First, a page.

German households will have to pay almost 500 euros ($509) more a year for gas after a levy was set to help utilities cover the cost of replacing Russian supplies, piling pressure on Berlin to come up with further relief measures for the public.
Trading Hub Europe, the German gas market operator, said on Monday it had set the charge at 2.419 euro cents per kilowatt hour (kWh).
The levy will be imposed from Oct. 1 and remain in place until April 2024 in a bid to help Uniper and other importers cope with soaring prices.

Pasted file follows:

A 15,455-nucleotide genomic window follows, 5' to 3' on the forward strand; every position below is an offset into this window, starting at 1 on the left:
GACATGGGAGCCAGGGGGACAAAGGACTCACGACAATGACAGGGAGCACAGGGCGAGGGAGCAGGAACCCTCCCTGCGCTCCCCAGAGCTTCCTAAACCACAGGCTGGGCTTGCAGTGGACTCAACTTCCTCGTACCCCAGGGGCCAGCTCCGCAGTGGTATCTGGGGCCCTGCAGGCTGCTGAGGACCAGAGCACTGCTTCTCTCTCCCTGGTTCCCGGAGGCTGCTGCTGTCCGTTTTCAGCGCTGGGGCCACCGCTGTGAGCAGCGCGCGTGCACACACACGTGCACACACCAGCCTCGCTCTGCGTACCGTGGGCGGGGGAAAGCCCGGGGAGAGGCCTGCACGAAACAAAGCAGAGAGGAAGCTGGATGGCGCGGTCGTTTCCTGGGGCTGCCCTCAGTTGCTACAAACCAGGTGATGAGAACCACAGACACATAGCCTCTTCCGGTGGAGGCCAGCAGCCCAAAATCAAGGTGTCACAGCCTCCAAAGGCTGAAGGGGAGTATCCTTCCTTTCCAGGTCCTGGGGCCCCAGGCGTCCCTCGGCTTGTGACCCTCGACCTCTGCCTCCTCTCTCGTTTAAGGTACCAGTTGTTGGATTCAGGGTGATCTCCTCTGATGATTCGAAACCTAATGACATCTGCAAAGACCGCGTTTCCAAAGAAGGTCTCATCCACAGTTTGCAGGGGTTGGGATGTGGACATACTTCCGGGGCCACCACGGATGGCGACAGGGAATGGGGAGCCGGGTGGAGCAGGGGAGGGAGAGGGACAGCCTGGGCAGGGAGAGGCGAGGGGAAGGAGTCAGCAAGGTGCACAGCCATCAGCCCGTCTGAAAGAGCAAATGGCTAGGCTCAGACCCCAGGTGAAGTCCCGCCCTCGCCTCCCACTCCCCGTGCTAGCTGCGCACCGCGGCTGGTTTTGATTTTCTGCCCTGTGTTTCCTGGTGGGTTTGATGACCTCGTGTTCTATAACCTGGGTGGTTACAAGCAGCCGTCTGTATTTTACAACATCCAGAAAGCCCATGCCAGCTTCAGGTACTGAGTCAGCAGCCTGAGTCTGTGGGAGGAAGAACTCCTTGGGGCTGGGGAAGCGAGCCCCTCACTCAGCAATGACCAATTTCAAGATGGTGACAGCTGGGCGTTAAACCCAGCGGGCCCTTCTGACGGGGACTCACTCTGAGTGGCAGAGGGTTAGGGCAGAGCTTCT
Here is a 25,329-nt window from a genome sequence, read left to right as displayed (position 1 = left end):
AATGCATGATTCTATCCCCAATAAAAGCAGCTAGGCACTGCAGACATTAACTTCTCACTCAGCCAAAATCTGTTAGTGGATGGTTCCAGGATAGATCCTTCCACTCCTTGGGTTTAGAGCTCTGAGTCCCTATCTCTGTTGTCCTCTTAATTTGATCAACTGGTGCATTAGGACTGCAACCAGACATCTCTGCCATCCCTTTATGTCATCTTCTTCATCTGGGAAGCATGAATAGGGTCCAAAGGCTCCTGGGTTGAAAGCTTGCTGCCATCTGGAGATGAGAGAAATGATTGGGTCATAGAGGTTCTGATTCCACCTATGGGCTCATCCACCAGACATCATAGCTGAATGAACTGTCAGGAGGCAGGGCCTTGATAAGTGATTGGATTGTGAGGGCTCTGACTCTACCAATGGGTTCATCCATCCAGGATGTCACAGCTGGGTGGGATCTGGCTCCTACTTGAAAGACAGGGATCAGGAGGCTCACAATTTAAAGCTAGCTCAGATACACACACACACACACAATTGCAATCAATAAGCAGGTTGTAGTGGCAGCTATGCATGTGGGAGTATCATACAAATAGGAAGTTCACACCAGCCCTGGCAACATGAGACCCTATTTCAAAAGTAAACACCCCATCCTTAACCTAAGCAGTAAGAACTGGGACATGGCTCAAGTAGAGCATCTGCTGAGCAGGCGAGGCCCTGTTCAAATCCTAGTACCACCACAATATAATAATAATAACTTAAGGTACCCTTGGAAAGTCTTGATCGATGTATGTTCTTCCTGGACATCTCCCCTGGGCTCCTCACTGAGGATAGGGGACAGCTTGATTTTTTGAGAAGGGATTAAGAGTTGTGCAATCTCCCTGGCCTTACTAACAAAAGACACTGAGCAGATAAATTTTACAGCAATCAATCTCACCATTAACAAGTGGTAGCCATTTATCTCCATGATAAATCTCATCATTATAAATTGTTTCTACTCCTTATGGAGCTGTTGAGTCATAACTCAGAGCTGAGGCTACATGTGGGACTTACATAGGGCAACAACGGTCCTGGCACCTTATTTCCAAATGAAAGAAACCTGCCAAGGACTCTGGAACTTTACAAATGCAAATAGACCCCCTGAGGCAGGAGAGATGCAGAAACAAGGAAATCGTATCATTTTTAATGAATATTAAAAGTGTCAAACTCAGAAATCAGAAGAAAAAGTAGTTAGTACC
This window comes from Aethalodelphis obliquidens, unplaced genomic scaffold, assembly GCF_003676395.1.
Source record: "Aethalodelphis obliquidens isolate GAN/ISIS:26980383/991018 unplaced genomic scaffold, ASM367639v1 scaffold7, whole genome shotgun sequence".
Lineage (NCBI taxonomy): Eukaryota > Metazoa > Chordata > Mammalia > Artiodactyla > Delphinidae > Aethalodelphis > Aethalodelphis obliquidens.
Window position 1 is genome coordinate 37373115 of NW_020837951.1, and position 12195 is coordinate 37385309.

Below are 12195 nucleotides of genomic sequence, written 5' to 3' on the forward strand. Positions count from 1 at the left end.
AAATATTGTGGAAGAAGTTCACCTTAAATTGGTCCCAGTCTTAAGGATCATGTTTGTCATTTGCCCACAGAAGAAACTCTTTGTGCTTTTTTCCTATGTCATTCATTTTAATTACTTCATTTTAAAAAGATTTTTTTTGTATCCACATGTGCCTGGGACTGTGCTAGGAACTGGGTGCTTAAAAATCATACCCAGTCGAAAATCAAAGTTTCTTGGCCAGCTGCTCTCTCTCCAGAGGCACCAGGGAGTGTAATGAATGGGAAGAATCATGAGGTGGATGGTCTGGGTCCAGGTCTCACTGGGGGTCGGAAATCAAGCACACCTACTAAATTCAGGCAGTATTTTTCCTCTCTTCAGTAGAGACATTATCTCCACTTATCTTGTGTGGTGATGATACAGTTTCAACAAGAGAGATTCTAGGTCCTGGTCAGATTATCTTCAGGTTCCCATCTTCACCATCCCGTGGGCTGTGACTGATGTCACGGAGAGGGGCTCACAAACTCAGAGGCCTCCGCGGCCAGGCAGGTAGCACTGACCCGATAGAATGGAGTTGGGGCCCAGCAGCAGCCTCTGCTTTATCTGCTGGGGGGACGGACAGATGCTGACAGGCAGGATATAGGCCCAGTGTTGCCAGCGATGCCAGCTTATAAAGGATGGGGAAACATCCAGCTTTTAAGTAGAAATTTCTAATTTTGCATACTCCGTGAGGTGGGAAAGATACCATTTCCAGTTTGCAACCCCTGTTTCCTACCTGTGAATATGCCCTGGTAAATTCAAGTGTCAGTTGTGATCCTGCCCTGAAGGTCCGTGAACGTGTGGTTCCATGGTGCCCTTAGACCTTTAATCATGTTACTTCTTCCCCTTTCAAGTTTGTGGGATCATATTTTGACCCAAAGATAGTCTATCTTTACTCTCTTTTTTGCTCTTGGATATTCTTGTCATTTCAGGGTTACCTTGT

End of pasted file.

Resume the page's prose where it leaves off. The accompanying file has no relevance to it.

For an average family of four, the charge will amount to an additional annual cost of around 480 euros, or an increase of about 13% on the Verivox price comparison platform's calculation of an average gas bill of 3,568 euros based on usage of 20,000 kWh/year.
"The alternative would have been the collapse of the German energy market, and with it large parts of the European energy market," Economy Minister Robert Habeck said of the levy.
“Germany developed a business model that was largely based on dependence on cheap Russian gas,” Habeck told reporters in Berlin.
Germany's Russia-dependent energy model had failed and would not be returning, he told reporters. "We need to change in a hurry ... In doing so, we sometimes have to take bitter medicine," Habeck said, arguing for targeted relief to help households.